BBC Ice Cream Wars: Inside Glasgow 1980s documentary - what it’s about, how to watch on TV

Mr Whippy tastes fine but had a different taste back then. Mr Whippy tastes fine but had a different taste back then.
Mr Whippy tastes fine but had a different taste back then. | Glasgow World
After an enthralling and intriguing programme on BBC One Scotland yesterday evening looking at how the Ice Cream Wars descended onto Glasgow in the 1980s, we go in-depth to examine Part One of the documentary.

If there is one city in Scotland that is haunted by the past - it's Glasgow. The first show of the Ice Cream Wars took place on BBC One Scotland last night in what is a compelling documentary series.

The documentary reveals the inside story of a vicious gang war that tore through Glasgow’s tough housing estates in the early Eighties, an infamous miscarriage of justice, and a crime which still remains unsolved.

Hide Ad
Hide Ad

In many households, the distant music of an ice cream truck brings happy anticipation of frozen delights - it turned into something less exciting and glamorous.

Using archive, first-hand footage, and dramatic reconstruction, the two-part series tells the story of a gangland battle over the most unlikely of things – ice cream van routes. This battle would result in the murder of six completely innocent members of the same family, including an 18-month-old baby.

Glasgow was a tale of two cities just over four decades ago - one part looked immaculate and showed the fine city that Glasgow is and continues to be renowned for - the other, a battleground of criminal warfare.

The city’s sprawling new housing schemes such as Easterhouse and Ruchazie, housed thousands of people who had little or no access to shops, pubs, or other facilities. Against this backdrop, ice cream vans thrived, making so much money that they quickly attracted the attention of the city’s gangsters. The competition was fierce and would often escalate into violence, becoming deadly on the morning of the 16th April 1984.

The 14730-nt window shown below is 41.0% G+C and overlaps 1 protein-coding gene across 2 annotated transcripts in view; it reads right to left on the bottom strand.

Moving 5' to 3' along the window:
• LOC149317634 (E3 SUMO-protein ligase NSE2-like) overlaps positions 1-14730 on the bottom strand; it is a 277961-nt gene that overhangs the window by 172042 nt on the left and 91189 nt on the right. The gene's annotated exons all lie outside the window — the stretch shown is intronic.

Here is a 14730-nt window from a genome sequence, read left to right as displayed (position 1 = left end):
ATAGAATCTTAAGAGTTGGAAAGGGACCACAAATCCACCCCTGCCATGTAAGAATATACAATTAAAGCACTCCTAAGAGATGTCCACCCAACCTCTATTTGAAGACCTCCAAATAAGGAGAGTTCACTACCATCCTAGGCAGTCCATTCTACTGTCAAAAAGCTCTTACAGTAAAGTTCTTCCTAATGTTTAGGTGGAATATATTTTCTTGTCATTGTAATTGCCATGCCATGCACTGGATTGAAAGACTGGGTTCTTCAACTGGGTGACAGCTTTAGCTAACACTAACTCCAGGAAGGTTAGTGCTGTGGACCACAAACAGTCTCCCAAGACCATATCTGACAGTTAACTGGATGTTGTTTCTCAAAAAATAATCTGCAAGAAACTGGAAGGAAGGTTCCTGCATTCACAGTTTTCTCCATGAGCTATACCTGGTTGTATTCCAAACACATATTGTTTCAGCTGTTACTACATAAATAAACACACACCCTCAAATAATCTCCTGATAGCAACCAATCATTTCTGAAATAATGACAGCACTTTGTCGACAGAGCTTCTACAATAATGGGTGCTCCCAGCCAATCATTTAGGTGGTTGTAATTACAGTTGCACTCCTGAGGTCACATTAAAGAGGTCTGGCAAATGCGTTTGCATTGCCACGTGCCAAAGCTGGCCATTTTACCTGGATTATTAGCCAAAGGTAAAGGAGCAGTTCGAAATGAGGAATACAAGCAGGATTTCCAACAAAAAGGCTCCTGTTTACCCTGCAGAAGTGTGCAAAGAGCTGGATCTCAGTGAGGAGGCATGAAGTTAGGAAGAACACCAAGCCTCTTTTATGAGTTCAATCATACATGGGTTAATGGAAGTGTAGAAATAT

Hide Ad
Hide Ad

In the early hours of the morning, a fire engulfed a top-floor flat in Bankend Street, Ruchazie. One of the victims, Andrew Doyle, was a young ice cream van driver who had, in the weeks running up to his death, received threats and intimidation. The police would quickly link the fire to organised criminal gangs trying to muscle in on the city’s ice cream trade.

The trial that followed would be the biggest of its kind in Scotland and a 20-year fight for justice that gripped the nation.

Nanette Pollock, a detective at Strathclyde police said, "Gangs were going to the next area from where they lived and would start a war with the Juvenile guys, they tried to take other each other's territory.

"I think what was more important to them was they owned where they lived and was nothing to do with the police, they were doing their own policing."

Hide Ad
Hide Ad

Featuring testimony from police officers, members of the ice cream business, reporters from the Eighties and eyewitnesses, it’s an eye-catching and intriguing watch.

Along with Joe Steele, one of the men jailed for the murders of the Doyle family, contributors include Archie McDougall, manager of one of Glasgow’s biggest ice cream businesses; writer & campaigner Douglas Skelton; crime author Denise Mina; and lawyers John Carroll and Aamer Anwar.

Part two of the documentary is this evening at 9pm on BBC One Scotland.

Comment Guidelines

National World encourages reader discussion on our stories. User feedback, insights and back-and-forth exchanges add a rich layer of context to reporting. Please review our Community Guidelines before commenting.